Nucleotide-free MalK drives the transition of the maltose transporter to the inward-facing conformation [Enzymology]

February 13th, 2014 by Bao, H., Duong, F.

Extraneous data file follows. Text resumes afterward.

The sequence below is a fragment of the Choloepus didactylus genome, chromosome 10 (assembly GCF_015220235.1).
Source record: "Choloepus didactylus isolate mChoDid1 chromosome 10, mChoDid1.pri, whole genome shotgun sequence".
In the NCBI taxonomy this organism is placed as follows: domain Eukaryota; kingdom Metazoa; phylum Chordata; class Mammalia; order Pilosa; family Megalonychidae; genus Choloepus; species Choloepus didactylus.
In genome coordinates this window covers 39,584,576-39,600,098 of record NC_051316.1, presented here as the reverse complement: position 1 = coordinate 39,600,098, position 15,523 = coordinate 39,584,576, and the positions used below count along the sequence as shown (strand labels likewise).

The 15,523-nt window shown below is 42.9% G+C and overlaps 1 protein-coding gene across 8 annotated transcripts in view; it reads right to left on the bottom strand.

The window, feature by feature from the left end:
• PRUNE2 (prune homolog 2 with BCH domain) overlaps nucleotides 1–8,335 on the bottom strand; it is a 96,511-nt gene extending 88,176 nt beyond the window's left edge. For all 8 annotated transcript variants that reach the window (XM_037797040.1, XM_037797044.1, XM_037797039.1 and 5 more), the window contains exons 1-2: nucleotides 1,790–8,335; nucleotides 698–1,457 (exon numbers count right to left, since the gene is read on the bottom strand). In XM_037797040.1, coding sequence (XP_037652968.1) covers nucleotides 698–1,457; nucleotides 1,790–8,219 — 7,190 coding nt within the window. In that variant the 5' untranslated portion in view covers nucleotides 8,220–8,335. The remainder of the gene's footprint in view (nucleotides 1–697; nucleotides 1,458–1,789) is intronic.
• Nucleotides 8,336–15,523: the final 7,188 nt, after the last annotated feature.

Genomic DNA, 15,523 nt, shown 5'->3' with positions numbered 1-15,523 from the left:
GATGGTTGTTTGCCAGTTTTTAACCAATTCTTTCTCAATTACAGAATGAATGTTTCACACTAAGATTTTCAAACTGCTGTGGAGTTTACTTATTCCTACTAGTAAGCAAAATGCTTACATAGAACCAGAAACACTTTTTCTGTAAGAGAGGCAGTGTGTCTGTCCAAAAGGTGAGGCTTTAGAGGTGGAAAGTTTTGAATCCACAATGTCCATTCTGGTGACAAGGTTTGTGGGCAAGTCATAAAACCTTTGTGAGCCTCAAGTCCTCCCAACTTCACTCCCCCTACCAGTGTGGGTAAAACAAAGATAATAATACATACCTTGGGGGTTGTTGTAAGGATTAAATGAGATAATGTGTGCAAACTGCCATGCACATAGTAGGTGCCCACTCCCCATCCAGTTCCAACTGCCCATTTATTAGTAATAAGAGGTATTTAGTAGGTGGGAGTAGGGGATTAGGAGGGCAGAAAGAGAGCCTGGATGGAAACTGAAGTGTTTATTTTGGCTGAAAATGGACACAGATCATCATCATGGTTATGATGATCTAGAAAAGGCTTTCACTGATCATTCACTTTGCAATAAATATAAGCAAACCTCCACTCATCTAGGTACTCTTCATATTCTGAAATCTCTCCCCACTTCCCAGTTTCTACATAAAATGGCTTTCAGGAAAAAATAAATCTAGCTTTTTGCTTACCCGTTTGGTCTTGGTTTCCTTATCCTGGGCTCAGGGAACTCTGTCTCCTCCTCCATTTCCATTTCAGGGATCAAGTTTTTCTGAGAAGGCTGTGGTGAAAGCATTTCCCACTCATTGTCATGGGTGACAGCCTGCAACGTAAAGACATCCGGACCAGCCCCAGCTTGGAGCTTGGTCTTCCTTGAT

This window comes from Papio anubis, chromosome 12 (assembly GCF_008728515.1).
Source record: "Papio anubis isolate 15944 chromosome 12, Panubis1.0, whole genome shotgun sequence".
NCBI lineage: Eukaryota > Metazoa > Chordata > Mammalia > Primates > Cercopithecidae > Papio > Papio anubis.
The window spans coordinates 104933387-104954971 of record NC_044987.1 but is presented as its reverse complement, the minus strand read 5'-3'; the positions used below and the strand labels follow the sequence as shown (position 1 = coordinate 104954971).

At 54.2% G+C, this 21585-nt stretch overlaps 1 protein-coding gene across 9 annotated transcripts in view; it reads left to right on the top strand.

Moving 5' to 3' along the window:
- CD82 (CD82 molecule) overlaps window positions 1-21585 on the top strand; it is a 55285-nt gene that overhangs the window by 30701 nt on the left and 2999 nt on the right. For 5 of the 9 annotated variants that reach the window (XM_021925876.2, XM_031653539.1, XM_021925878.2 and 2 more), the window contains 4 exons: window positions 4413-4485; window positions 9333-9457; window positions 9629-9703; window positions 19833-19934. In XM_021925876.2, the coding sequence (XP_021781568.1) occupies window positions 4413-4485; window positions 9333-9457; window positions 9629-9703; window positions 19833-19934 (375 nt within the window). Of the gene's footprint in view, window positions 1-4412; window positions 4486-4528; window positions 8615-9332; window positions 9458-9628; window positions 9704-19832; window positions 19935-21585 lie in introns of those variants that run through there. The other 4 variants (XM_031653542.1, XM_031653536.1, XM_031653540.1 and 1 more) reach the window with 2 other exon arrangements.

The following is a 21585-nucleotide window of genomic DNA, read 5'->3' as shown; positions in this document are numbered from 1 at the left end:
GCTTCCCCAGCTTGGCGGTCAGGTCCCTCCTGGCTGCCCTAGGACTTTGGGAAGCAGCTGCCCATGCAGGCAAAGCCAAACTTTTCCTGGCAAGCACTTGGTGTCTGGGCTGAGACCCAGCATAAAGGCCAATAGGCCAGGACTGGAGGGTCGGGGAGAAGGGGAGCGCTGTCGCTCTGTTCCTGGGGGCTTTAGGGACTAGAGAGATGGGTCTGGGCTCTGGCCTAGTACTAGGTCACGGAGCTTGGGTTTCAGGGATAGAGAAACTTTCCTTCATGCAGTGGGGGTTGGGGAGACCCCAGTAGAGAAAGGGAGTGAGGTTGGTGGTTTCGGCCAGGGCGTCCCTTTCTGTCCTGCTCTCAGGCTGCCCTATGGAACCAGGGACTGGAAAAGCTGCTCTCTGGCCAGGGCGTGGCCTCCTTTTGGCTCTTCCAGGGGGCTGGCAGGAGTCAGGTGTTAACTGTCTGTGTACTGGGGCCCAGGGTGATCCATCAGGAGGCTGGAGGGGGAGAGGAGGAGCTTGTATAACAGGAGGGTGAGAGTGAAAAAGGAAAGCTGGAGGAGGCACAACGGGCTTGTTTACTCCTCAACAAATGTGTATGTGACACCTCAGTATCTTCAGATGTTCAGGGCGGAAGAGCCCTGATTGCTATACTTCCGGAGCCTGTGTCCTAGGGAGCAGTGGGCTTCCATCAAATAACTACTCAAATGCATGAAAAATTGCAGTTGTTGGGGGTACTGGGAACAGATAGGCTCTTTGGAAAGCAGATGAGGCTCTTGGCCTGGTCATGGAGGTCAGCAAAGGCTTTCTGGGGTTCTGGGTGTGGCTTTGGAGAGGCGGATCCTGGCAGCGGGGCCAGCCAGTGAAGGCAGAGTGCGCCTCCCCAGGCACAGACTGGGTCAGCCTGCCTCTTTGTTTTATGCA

The complex MalFGK2 hydrolyzes ATP and alternates between inward- and outward-facing conformations during maltose transport. It has been shown that ATP promotes closure of MalK2 and opening of MalFG toward the periplasm. Yet, why the transporter rests in a conformation facing the cytosol in the absence of nucleotide, and how it returns to this state after hydrolysis of ATP is unknown. The membrane domain MalFG may be naturally stable in the inward-facing conformation, or the ABC domain may catalyze the transition. We address this question by analyzing the conformation of MalFG in nanodiscs and in proteoliposomes. We find that MalFG alone exists in an intermediate state, until MalK binds and converts the membrane domain to the inward-facing state. We also find that MalK if overly-bound to MalFG blocks the transition of the transporter, whereas suppressor mutations that weaken this association restore transport. MalK therefore exploits hydrolysis of ATP to reverse the conformation of MalFG to the inward-facing conformation, a step essential for release of maltose in the cytosol.